AT&F is pleased to announce recent upgrades to our Wisconsin facility, including a brand new plasma and oxy-fuel cutting table with a 5-axis beveling head, and improvements to a large capacity boring bar. In addition to the equipment upgrades, AT&F Wisconsin is pleased to announce the addition of a Certified Weld Inspector (CWI) to further enhance the welding quality and provide a valuable resource for proper procedures and training. These upgrades are part of AT&F’s continuous improvement initiative and bolster the Wisconsin facility’s capabilities for a competitive market.
The History of Welding
For millennia, metals have been manipulated to man’s wants and needs. But from primitive hammers and anvils to high-tech robotic lasers, man’s methods of manipulation have changed and evolved drastically over time. The impact of advancements in welding has built skyscrapers, automobiles, and even nuclear reactors, but the genesis of welding looked nothing like the advanced technology we have at our disp
osal today. Paving the way for modern structures and safer machines, welding plays a crucial role in our daily lives.
How Welding Works
Welding is a ubiquitous method of metalworking that joins two pieces of metal together to form a strong bond. But what exactly happens when the two metals join together? By definition, welding joins two pieces of metal by fusion. In order to properly fuse together, the base metal must melt and flow together. Older welding methods would employ an oxyfuel blowtorch to heat pieces of metal until the base metals reached melting temperature, but newer methods now use an electric arc to generate the heat necessary to melt the metal. The arc is created when an electric charge is passed from an electrode to the workpieces. The electrode is usually consumable and charged either negatively or positively depending on the desired character of the weld. A proper weld often creates a bond between workpieces that is stronger than the original strength of the workpieces themselves.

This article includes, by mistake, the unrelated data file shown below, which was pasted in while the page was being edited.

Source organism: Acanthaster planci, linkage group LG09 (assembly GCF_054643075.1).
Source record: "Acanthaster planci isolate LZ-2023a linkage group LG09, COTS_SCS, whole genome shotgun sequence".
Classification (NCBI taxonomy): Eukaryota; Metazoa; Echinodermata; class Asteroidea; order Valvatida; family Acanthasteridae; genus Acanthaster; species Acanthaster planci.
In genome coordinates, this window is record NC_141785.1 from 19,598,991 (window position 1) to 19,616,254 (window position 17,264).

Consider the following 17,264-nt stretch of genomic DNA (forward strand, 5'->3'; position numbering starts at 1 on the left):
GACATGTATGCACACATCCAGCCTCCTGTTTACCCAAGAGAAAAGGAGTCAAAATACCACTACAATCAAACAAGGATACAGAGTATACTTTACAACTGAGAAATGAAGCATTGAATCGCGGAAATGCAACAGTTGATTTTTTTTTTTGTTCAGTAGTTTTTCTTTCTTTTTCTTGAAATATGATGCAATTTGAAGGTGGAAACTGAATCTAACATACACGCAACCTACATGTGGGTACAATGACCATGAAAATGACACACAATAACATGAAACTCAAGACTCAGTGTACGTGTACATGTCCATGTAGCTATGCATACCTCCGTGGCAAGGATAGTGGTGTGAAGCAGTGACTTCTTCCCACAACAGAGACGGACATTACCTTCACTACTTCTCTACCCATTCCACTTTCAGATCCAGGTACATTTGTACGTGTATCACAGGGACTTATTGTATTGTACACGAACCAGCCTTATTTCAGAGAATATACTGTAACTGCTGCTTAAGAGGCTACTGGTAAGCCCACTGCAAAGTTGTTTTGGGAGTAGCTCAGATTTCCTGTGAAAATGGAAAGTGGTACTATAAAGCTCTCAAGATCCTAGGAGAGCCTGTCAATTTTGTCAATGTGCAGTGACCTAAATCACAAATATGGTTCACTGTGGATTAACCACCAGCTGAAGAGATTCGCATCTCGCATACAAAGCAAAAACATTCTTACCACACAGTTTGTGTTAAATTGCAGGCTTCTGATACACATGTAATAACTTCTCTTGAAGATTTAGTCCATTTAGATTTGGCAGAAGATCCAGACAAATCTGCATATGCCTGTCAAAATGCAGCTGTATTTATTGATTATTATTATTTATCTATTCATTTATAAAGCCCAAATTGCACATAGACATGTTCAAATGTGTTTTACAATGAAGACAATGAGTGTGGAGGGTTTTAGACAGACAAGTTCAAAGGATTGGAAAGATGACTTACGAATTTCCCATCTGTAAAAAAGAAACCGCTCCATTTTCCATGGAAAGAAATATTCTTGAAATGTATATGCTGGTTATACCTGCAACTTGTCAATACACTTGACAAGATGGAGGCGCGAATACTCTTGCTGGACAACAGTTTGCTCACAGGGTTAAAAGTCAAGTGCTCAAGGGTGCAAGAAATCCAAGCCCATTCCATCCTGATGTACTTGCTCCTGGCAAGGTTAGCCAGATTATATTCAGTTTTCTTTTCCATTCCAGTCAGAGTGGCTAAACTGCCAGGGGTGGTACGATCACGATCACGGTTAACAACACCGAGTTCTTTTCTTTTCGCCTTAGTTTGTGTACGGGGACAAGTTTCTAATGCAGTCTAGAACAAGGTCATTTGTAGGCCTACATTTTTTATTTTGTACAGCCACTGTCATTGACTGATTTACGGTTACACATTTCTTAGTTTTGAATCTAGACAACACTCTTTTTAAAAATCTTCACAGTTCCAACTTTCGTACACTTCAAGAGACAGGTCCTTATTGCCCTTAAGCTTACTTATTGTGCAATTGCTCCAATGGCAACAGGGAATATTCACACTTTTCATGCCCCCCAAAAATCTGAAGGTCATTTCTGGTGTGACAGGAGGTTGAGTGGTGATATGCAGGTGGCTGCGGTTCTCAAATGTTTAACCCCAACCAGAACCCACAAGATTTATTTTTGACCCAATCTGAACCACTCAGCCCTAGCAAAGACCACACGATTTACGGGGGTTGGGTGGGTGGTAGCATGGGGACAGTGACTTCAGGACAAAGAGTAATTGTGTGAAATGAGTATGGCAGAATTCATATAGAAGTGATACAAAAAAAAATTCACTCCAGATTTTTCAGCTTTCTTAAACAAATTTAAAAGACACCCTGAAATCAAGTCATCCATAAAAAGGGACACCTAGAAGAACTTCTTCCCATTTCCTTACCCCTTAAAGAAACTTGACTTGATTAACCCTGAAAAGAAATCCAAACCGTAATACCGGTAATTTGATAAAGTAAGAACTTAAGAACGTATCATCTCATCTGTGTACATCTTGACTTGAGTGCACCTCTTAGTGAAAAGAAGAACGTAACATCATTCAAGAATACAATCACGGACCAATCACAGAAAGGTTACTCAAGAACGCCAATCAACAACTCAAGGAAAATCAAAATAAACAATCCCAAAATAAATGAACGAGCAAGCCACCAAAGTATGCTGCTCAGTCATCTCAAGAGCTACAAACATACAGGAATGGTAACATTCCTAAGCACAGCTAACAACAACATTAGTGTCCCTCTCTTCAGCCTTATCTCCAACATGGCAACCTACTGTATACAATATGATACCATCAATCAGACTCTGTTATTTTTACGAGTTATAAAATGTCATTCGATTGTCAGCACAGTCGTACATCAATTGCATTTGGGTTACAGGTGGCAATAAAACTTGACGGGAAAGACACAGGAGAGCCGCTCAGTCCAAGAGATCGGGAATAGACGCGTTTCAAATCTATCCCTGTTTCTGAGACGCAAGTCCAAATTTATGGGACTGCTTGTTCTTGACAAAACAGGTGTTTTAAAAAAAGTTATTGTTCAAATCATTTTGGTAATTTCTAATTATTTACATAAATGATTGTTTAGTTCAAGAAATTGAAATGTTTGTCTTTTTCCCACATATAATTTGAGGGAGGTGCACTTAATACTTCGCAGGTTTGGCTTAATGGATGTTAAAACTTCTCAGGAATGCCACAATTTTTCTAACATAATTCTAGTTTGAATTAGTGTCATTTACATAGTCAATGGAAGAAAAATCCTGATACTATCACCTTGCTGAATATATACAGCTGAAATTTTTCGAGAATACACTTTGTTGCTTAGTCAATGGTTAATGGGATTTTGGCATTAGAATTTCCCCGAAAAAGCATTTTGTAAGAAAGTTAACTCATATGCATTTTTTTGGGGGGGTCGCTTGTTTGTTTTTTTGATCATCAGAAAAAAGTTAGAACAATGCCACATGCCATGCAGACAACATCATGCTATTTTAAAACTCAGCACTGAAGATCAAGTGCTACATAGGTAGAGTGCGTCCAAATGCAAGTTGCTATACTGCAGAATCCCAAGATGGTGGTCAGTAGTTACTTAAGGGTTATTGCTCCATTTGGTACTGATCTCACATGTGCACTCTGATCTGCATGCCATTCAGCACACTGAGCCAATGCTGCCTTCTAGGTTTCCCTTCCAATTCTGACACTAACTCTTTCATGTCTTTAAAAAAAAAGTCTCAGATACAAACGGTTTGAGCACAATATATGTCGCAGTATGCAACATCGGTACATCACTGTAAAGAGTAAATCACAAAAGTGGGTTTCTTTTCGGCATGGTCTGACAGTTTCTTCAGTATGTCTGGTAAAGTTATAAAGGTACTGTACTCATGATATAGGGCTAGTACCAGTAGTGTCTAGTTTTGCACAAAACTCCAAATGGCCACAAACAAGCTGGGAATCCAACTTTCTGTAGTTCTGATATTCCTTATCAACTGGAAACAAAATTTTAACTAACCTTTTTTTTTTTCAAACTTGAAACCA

Fabricating vs Forging
Metalworking is not limited to fabricating. Forging is another form by which metal is manipulated. Both forging and fabricating have their strengths and weaknesses, and one method may be better suited for your needs than the other. Let’s break down the differences between the two methods.
From the Floor: Depressed Transition Pieces
AT&F is big in the railcar industry. For train cars to maximize the load size, cars will be fitted with s-shaped plates that drop the load between the wheels. The depressed railcar transition pieces are made from 2 ½ inch A514 steel, a very strong grade of steel that is difficult to form. AT&F proved its ability to form the heavy pieces to tight tolerances and added value in keeping the job domestic. The strength of the part is maximized due to the properties of arches, which lends itself to bigger loads. These larger loads benefit from the depressed seating in that height is shaved off the load, allowing for heavy loaded trains to easily pass through tunnels. AT&F takes pride in pushing the limits of size and scale and delivering quality parts where other fabricators fall short.